abstract = "Reconstructing the dynamic response of the Antarctic ice sheets to warming during the Last Glacial Termination (LGT; 18,000-11,650 yrs ago) allows us to disentangle ice-climate feedbacks that are key to improving future projections. Whilst the sequence of events during this period is reasonably well-known, relatively poor chronological control has precluded precise alignment of ice, atmospheric and marine records, making it difficult to assess relationships between Antarctic ice-sheet (AIS) dynamics, climate change and sea level. Here we present results from a highly-resolved 'horizontal ice core' from the Weddell Sea Embayment, which records millennial-scale AIS dynamics across this extensive region. Counterintuitively, we find AIS mass-loss across the full duration of the Antarctic Cold Reversal (ACR; 14,600-12,700 yrs ago), with stabilisation during the subsequent millennia of atmospheric warming. Earth-system and ice-sheet modelling suggests these contrasting trends were likely Antarctic-wide, sustained by feedbacks amplified by the delivery of Circumpolar Deep Water onto the continental shelf. Given the anti-phase relationship between inter-hemispheric climate trends across the LGT our findings demonstrate that Southern Ocean-AIS feedbacks were controlled by global atmospheric teleconnections. With increasing stratification of the Southern Ocean and intensification of mid-latitude westerly winds today, such teleconnections could amplify AIS mass loss and accelerate global sea-level rise.",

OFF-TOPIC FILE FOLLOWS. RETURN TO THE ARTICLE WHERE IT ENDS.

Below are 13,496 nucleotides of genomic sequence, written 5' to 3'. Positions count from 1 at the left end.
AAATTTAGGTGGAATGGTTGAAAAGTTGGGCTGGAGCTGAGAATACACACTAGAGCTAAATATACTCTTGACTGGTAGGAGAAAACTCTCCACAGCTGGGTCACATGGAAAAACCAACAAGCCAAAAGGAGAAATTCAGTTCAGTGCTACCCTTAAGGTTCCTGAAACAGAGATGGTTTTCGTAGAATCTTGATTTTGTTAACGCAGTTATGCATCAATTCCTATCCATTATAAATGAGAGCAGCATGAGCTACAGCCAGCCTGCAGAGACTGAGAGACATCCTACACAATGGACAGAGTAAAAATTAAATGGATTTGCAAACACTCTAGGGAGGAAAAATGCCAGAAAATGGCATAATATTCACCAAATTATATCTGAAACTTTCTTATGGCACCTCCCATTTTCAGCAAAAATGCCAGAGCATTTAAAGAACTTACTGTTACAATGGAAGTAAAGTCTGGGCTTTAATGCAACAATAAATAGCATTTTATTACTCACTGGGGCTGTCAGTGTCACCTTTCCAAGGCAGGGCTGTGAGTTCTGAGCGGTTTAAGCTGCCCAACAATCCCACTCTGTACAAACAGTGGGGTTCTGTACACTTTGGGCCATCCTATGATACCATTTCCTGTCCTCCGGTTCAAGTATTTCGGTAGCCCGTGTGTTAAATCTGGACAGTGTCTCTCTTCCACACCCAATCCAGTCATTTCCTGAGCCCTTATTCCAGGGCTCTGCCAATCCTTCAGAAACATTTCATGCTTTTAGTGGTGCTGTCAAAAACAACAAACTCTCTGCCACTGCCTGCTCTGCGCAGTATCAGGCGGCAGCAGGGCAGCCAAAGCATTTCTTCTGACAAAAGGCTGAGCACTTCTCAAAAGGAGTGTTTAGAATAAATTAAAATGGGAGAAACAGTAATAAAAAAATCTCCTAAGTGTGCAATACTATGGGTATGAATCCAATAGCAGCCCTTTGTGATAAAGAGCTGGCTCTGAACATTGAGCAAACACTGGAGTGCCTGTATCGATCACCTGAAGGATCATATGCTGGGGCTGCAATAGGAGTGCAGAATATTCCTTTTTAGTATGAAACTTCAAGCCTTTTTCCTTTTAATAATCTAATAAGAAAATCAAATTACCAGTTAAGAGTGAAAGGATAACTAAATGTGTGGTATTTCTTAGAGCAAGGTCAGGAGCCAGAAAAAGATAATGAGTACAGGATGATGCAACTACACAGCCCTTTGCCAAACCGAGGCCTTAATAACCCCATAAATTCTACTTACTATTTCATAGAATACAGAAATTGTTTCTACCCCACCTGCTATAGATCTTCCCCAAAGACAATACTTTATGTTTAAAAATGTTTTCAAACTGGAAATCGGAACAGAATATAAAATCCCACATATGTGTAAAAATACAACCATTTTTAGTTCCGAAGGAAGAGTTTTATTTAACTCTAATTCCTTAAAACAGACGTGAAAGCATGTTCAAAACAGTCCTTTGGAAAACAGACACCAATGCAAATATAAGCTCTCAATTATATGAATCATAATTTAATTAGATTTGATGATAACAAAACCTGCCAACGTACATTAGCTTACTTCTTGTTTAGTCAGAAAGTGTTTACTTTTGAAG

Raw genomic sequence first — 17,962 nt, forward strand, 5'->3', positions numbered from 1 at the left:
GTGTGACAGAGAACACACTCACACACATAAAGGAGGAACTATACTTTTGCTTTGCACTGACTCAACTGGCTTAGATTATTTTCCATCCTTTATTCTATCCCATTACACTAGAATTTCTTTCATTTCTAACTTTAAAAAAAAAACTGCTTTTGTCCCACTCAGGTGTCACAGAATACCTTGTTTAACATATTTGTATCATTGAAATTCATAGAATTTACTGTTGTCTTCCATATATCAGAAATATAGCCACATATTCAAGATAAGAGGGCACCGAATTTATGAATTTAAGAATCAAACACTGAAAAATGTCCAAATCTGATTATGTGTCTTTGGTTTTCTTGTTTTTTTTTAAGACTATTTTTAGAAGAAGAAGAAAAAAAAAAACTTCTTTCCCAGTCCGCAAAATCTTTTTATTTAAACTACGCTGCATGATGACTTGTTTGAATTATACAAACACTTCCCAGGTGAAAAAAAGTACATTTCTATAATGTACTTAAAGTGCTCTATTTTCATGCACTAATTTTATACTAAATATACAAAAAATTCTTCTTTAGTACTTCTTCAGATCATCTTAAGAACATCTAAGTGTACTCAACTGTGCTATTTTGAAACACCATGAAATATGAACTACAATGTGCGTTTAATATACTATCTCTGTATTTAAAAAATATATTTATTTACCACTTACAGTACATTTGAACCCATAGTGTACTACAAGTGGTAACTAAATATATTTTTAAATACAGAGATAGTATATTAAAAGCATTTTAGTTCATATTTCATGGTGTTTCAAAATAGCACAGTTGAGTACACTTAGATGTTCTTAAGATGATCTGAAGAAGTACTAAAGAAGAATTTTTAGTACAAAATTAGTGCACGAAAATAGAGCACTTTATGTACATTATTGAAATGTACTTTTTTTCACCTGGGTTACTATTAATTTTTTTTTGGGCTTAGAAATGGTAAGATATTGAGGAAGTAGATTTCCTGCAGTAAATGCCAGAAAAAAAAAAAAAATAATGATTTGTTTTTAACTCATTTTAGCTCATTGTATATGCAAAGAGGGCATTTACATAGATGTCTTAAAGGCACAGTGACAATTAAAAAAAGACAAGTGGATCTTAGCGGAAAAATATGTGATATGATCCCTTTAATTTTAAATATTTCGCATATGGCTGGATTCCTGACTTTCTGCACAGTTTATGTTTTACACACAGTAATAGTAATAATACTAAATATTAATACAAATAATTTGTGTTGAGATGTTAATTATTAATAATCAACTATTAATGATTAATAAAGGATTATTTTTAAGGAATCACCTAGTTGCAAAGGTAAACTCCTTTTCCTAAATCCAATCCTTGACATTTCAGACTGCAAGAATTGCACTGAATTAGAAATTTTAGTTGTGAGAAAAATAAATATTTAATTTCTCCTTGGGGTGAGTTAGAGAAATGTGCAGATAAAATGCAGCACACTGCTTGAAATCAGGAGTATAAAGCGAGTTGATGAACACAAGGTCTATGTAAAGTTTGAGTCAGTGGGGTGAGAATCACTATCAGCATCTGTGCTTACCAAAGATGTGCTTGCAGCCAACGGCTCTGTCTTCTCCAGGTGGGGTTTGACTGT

author = "Fogwill, {C. J.} and Turney, {C. S M} and Golledge, {N. R.} and Etheridge, {D. M.} and M. Rubino and Thornton, {D. P.} and A. Baker and J. Woodward and K. Winter and {Van Ommen}, {T. D.} and Moy, {A. D.} and Curran, {M. A J} and Davies, {S. M.} and Weber, {M. E.} and Bird, {M. I.} and Munksgaard, {N. C.} and L. Menviel and Rootes, {C. M.} and B. Ellis and H. Millman and J. Vohra and A. Rivera and A. Cooper",